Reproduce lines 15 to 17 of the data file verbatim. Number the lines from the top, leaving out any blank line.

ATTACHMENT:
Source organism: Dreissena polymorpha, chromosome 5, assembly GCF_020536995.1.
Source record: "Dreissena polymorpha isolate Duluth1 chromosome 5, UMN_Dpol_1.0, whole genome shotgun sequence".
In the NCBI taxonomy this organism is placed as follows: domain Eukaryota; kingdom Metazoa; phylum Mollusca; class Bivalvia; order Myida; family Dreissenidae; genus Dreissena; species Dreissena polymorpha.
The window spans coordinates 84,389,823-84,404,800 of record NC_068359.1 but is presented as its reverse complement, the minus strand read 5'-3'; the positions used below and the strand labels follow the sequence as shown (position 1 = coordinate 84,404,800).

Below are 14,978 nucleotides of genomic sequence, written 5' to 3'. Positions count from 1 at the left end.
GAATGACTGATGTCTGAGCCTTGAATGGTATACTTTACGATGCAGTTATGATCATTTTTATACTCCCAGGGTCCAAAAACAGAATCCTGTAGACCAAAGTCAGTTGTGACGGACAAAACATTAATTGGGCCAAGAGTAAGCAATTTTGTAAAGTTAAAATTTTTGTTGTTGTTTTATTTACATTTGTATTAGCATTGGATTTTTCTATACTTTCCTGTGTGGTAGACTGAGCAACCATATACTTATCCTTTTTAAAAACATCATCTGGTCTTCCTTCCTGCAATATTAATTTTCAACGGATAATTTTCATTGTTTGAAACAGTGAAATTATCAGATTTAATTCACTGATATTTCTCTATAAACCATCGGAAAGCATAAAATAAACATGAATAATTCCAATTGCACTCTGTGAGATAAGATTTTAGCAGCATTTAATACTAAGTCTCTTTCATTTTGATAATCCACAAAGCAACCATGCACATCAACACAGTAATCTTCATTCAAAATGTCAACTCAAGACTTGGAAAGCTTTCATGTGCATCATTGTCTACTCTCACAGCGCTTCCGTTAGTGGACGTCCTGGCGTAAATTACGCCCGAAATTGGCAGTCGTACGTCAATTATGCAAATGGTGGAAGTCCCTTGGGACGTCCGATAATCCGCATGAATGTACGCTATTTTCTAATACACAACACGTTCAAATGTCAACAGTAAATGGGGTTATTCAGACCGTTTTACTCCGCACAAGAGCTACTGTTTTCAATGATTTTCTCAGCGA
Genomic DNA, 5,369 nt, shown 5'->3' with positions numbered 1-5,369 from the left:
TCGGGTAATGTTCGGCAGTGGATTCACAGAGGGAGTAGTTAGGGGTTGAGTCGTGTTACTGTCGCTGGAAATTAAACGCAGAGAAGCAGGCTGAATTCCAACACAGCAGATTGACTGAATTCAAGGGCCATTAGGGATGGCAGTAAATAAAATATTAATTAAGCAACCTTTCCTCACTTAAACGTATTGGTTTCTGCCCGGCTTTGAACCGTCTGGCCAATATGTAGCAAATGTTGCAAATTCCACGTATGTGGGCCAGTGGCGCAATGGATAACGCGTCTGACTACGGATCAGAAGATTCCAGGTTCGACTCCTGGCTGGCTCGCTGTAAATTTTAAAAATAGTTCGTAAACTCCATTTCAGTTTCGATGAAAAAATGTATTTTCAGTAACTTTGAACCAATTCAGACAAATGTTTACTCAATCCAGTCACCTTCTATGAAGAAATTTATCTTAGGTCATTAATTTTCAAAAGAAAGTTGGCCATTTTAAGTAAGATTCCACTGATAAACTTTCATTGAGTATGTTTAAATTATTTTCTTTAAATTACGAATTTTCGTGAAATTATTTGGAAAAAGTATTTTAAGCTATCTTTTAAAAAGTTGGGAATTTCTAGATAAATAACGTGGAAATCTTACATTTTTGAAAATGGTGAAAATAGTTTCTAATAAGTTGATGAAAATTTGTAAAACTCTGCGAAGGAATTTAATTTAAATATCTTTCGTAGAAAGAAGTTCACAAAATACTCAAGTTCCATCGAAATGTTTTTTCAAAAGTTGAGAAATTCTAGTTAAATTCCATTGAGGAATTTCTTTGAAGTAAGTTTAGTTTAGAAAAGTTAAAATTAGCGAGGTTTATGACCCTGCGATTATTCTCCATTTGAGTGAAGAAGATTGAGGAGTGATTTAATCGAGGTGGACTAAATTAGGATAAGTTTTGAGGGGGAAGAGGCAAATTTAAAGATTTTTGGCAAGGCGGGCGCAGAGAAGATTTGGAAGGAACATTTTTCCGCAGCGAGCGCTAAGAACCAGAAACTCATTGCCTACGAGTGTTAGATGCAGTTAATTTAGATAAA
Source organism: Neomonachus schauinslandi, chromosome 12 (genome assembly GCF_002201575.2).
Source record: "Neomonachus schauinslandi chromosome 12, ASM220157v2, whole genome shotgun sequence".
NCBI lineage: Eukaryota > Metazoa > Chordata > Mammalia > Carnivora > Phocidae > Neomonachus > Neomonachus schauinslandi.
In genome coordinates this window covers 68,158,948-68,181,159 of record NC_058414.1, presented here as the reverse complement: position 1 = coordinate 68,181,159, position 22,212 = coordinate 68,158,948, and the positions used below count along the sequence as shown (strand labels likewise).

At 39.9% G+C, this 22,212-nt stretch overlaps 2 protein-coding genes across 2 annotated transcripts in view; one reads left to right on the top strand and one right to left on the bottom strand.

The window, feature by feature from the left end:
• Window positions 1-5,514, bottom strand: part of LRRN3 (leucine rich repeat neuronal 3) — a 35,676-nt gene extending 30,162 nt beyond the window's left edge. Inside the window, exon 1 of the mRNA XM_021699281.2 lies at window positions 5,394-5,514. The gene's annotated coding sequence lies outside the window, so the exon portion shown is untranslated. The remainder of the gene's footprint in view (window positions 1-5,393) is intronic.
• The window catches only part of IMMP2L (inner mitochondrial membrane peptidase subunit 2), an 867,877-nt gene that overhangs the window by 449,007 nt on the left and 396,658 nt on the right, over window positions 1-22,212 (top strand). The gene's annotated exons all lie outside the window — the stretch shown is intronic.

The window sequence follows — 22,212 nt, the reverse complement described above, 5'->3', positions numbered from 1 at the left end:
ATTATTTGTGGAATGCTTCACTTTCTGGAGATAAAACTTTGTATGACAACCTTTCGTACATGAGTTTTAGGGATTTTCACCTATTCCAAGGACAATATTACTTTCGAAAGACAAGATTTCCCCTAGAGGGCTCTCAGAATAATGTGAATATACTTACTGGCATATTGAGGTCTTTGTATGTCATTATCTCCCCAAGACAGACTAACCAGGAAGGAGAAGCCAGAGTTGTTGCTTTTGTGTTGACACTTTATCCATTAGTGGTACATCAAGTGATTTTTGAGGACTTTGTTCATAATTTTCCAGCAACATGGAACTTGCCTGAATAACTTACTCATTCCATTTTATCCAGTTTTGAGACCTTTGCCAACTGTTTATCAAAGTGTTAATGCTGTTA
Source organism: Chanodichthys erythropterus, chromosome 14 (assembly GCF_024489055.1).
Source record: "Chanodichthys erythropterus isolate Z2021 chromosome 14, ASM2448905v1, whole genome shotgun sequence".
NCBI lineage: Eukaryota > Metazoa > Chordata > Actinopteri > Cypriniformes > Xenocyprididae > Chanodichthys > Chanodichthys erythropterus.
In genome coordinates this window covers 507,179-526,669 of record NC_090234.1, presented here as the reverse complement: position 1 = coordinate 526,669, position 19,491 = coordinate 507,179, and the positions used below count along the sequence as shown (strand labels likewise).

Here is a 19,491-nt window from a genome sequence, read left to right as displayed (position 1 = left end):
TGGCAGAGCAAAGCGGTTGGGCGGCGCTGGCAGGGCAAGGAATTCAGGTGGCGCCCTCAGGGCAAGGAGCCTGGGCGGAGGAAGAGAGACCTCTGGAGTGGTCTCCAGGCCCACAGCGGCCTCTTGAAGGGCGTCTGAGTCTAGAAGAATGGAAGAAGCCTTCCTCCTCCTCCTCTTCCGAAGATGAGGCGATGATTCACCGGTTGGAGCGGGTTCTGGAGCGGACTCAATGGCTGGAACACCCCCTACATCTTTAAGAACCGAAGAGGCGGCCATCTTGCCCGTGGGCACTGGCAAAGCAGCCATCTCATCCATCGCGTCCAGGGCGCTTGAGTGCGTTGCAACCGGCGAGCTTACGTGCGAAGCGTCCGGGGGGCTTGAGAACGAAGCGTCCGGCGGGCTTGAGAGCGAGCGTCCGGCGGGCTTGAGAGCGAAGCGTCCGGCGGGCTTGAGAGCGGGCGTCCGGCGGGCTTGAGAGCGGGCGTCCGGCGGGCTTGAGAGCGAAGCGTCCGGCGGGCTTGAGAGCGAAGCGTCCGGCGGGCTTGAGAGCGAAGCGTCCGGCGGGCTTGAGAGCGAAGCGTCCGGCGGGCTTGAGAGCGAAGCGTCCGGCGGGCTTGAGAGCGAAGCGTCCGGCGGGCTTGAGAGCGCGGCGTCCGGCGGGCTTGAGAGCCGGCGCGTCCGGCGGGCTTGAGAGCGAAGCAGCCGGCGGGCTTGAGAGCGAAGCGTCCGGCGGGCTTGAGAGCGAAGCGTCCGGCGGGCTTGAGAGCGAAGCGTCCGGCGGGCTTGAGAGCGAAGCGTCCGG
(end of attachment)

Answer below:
• Window positions 1-5,514, bottom strand: part of LRRN3 (leucine rich repeat neuronal 3) — a 35,676-nt gene extending 30,162 nt beyond the window's left edge. Inside the window, exon 1 of the mRNA XM_021699281.2 lies at window positions 5,394-5,514. The gene's annotated coding sequence lies outside the window, so the exon portion shown is untranslated. The remainder of the gene's footprint in view (window positions 1-5,393) is intronic.
• The window catches only part of IMMP2L (inner mitochondrial membrane peptidase subunit 2), an 867,877-nt gene that overhangs the window by 449,007 nt on the left and 396,658 nt on the right, over window positions 1-22,212 (top strand). The gene's annotated exons all lie outside the window — the stretch shown is intronic.

The window sequence follows — 22,212 nt, the reverse complement described above, 5'->3', positions numbered from 1 at the left end: